Collagen is naturally produced in the human body. However, once people get into their mid 20s they start to produce 1-2% less collagen each year, according to some estimates. Also, factors such as smoking, sun exposure, pollution, and a poor diet can reduce the amount of collagen people produce.
According to Innova Market Insights, sports nutrition has been a principal focus for collagen products during the past five years. The ingredient has seen a compound annual growth rate (CAGR) of 33% between 2007 and 2016 overall. Market research has also shown that Latin America and Asia are particularly interested in collagen.
With an increased interest in healthy aging, people are more inclined to use collagen for skin, joint, and bone health. Based on a report by Global Market Insights, the collagen market had a value of more than $3 billion in 2015 and is expected to exceed $5 billion by 2023.It’s expected to grow at CAGR of more than 7% from 2016 to 2023.
It’s predicted that collagen will continue to grow in popularity due to consumers’ desire to stay healthy as they get older and the possible ways that collagen can help with bone and joint health. Demand for protein will also lead to market expansion.
Origins & Process
Collagen is made up of amino acids which bind together to create triple-helices for elongated fibrils. In hydrolyzed form, it is broken down into smaller particles and used as ingredients in supplements. Collagen supplements are digested as amino acids and peptides in the gut. To be used by the body, amino acids and peptides have to be absorbed by the small intestine and circulated into the bloodstream.
There are at least 28 different types of collagen. But, 80-90% of what’s produced in the body consists of type I, type II, and type III.
Type I is the most abundant and popular form of collagen. It reportedly decreases lines and wrinkles, helps with skin elasticity and hydration, strengthens hair and nails, supports muscle recovery, and can be found in supplements containing bovine (beef) and marine (fish) collagen. It’s made up of collagen fibers and found in skin, tendon, vasculature, organs, and bones.
Type II is mainly composed of cartilage and is a key function for joint health. It can be found in the ear, nose, bronchial tubes, and much more. It’s often found in supplements containing chicken collagen.
Type III is made up of reticular fibers and commonly found in the skin and organs. It’s often used with type I collagen to support heart health and improve skin elasticity and hydration. Supplements with type III collagen often contain bovine collagen.
Bovine Collagen contains type I and type III collagen as well as rich supply of amino acids. It’s found in connective tissue, bones, cartilage, and cow hides. Marine collagen, derived from fish skin and scales, consists primarily of type I collagen along with amino acids glycine, proline, and hydroxyproline. Pork collagen, found primarily in skin, is high in glycine and best known for its skin benefits.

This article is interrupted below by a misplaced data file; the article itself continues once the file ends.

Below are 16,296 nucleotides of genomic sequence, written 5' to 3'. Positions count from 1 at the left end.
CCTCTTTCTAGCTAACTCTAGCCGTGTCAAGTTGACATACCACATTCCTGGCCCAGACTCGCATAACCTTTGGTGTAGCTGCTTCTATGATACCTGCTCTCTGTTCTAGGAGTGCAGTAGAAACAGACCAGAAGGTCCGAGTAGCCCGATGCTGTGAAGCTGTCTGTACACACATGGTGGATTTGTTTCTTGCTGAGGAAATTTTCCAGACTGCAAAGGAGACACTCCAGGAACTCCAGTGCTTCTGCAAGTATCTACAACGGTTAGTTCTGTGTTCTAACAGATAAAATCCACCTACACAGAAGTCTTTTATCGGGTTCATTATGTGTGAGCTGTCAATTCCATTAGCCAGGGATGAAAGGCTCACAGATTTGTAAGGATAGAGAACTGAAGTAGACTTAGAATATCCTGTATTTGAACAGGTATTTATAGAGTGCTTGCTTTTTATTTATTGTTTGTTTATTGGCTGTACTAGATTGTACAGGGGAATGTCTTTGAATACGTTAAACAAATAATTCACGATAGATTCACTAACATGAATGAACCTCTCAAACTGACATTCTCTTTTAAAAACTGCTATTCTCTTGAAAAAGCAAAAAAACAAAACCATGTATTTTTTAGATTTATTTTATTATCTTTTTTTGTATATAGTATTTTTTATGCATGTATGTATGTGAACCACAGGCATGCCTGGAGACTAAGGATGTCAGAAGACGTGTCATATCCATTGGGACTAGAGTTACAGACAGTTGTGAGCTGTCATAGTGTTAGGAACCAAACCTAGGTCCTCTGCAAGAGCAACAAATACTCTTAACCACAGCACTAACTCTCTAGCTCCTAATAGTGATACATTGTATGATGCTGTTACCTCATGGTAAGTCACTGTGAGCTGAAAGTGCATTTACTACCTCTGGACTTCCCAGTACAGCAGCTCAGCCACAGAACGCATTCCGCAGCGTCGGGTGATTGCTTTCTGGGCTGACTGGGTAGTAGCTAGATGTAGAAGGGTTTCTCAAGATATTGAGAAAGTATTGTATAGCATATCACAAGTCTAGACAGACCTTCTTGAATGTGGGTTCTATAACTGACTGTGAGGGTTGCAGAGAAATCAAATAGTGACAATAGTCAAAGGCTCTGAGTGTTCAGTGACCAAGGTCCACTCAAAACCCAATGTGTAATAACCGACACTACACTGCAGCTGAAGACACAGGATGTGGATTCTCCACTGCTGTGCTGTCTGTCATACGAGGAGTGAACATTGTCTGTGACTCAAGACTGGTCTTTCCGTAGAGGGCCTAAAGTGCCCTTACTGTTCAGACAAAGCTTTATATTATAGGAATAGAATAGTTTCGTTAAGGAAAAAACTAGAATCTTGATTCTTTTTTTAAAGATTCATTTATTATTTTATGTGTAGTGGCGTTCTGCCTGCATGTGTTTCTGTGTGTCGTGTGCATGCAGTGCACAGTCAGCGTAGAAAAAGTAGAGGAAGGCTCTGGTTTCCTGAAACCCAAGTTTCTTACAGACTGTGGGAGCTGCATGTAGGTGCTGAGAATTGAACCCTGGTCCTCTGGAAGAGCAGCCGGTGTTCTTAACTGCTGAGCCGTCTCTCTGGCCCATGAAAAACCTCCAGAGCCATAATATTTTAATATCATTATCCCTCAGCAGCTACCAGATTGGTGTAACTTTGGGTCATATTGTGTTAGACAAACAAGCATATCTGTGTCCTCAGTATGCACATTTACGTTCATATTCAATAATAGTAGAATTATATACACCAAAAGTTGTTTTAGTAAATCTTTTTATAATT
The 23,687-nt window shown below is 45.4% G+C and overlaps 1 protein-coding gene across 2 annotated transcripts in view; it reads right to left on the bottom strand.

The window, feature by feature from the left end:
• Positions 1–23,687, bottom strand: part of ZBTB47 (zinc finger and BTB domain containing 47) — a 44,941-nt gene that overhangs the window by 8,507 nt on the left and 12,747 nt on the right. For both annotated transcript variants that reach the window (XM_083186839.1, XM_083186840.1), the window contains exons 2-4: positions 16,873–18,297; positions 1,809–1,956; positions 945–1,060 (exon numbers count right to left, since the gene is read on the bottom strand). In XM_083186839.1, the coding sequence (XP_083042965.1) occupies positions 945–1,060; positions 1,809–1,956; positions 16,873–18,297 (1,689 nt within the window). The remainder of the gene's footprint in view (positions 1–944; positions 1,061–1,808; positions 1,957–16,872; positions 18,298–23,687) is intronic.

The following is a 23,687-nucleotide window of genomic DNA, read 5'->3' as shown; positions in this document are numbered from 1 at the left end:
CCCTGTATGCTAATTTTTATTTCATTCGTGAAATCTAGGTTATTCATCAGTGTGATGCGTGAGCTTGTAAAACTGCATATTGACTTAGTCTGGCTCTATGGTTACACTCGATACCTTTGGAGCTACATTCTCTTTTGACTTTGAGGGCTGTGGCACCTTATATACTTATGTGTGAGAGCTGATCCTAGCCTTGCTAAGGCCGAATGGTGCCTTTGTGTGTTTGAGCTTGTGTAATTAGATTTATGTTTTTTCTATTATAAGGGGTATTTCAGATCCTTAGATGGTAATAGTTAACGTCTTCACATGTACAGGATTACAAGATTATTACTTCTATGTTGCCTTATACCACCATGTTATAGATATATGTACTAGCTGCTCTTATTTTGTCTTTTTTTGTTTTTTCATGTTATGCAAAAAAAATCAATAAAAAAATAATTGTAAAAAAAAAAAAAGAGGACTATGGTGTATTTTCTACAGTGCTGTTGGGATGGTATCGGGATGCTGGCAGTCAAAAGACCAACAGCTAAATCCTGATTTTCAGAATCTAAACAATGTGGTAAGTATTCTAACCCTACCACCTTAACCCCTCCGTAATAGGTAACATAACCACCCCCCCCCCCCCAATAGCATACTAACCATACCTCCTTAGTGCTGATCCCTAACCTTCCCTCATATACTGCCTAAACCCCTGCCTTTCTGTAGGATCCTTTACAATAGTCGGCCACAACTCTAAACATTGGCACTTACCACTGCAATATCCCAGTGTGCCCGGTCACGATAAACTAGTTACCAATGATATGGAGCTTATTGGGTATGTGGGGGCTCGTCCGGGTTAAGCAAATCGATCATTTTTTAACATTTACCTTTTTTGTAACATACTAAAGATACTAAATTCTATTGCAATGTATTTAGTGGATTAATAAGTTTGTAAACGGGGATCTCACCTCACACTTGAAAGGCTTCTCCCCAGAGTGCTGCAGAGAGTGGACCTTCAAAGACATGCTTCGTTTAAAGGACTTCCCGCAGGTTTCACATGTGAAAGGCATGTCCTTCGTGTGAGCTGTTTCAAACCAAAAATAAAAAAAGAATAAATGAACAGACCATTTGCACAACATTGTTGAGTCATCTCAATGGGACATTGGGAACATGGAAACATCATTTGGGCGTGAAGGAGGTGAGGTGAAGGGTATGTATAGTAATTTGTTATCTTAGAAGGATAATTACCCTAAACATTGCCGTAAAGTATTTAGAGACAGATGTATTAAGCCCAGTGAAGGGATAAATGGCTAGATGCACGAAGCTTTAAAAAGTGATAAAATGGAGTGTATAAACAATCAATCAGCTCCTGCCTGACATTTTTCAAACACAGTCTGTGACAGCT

Collagen is believed to help reduce wrinkles, add moisture to skin, improve elasticity and hydration, promote bone and joint health, and strengthen hair and nails, among other benefits. In recent years, many studies have been conducted to validate its efficacy.
A study published in 2015 in the Journal of Medical Nutrition and Nutraceuticals was aimed at determining whether an oral nutritional supplement drink containing hydrolyzed collagen, hyaluronic acid, and essential vitamins and minerals would positively affect skin wrinkling, elasticity, and hydration. The randomized, double-blind, placebo-controlled study included healthy subjects to see if this oral supplement could improve specific skin properties of post-menopausal women. The results showed how the combination of specific ingredients present in this nutritional drink can reduce depth of facial wrinkles and increase skin elasticity and hydration.
Another randomized, double-blind, placebo-controlled study was published in Journal of Medicinal Foods in 2015. It involved 105 women, ages 24-50 years old, who had moderate cellulite and were selected to orally receive 2.5 grams of bioactive collagen peptides (BCP) or placebo over six months. This study was intended to prove the effects of BCP on the cellulite treatment of normal and overweight women. The degree of cellulite was evaluated before starting the treatment and after three and six months of intake. Also, skin waviness, dermal density, and length of subcutaneous borderline were assessed.
Results showed BCP treatment may have led to a decrease in the degree of cellulite and reduced skin waviness on thighs in normal weight women. Also, dermal density was significantly improved compared to placebo. Efficacy of BCP treatment was confirmed in overweight women but impact was less pronounced compared to women with normal weight. The results showed regular BCP over six months caused an improvement in skin for women suffering from modern cellulite.